Tuesday, October 04, 2022

Welcome Autumn

 With the change in weather from less Face of The Sun days and cooler evenings and mornings and that inevitable change of the angle of light, even I am forced to admit that Autumn may have finally arrived.

With Autumn - and October - comes the sprint to the end of the year.  I say "sprint" because that is what the last quarter of the year seems to have become over time.

Commercially, we have now entered the season of Halloween/Dios de las Muertas/Thanskgiving/Pre-Christmas/Hanukkah/Christmas/New Year's Eve.  If that looks like a run-on listing, it is because that is exactly what it has become:  more and more, it seems that websites and stores just "get it all out there" at once. I am sure this simplifies their advertising lives and they can just roll the unused stock back into the warehouse for next year as needed ("Giant Inflatable Pumpkins?  Done.  Giant Inflatable Turkeys?  Done.   Giant Inflatable Godzilla and King Kong with a Christmas Tree?  Hold on, two more weeks to run on those").  

I suppose as a plus, I can now secure Mallow Pumpkins, multi-colored Candy Corn, and Christmas Mints all at one go.  And Eggnog is now a drink available for almost half the year.

For work, I can remember a time within the last ten years where the rhythm of work was a lovely sigmodal S curve the gracefully descended into the Christmas Break, a sort of wind down after a year of activity, allowing employees to enter the holiday with almost a sense of the holiday.  Again, no more:  work is now a red-lined activity that would make my high school friend's 1969 Ford Mach 1 green with envy as those horsepower's are pushed way up to and over the 350 HP line, a constant driving stream of activity.  Conveniently goals are also tied to completion right before the end of the year, so that employees can not just greet the break with Joy, they can collapse into a heap and pretend to pack holiday celebrations into the 1.5 days before the holiday actually occurs.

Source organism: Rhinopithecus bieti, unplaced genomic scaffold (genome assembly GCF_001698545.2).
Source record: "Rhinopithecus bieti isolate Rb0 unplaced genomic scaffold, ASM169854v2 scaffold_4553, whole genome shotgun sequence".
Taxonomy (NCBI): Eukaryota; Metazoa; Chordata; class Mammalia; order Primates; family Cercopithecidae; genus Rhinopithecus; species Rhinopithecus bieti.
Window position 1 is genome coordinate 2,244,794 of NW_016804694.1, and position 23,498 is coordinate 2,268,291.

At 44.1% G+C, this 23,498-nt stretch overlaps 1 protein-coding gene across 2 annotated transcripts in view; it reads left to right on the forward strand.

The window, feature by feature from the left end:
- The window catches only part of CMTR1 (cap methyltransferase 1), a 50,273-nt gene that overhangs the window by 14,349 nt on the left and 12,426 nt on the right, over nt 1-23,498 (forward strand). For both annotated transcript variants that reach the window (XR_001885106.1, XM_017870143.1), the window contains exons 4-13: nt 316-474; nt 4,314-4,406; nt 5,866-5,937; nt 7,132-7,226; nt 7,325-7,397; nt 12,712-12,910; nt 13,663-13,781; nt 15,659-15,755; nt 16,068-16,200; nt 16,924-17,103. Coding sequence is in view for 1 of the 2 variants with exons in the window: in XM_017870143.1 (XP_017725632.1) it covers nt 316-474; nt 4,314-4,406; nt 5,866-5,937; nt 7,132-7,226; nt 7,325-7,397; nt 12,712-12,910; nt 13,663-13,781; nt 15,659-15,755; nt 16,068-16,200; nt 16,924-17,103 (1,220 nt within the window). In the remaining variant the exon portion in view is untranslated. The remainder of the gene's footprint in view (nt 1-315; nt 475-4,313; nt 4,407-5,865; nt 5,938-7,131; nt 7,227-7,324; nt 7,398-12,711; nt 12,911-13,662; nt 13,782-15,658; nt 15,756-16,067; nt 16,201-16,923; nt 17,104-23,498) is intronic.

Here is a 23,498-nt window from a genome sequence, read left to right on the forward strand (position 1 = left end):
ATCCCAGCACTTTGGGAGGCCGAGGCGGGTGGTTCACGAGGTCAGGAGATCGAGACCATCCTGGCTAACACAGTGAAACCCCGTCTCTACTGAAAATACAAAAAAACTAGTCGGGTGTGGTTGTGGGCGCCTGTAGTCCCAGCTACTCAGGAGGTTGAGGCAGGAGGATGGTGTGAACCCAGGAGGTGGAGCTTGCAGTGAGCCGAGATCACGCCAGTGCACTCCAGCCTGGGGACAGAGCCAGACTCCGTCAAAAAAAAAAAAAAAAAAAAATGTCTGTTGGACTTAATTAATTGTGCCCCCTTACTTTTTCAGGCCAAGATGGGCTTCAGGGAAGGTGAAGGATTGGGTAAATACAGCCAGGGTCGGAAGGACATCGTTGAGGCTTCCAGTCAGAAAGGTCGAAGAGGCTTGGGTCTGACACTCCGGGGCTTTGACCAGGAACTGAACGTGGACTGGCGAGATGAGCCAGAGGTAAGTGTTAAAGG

For me - as kind of a change up from my usual "Stumbling on through the list of things to do", I am making a choice to carefully choose what I want to accomplish, acknowledging 1) The Work Schedule as listed above; and 2) the fact that it is a holiday season, and I would like to celebrate something.

For "Things I want to do", that list has become pretty focused.  This blog, of course (because, frankly, therapy is expensive and blogging is free).  The Winter Garden - which to be fair, is four to five hours of hard work, followed by maintenance.  Keeping with my nascent language skills, one for Iai (Japanese) and one for the upcoming 2023 trip (Greek).  Specific projects for the time off (I have my shirt pattern from Folk Wear; sewing over Thanksgiving, and cheese of course).  Regular training, gym and Iai.  Attending to the house and vehicle related chores I having been putting off because, well, they are not novel and therefore not "interesting".  Tying up loose ends for TB The Elder and getting The Ranch ready for Winter.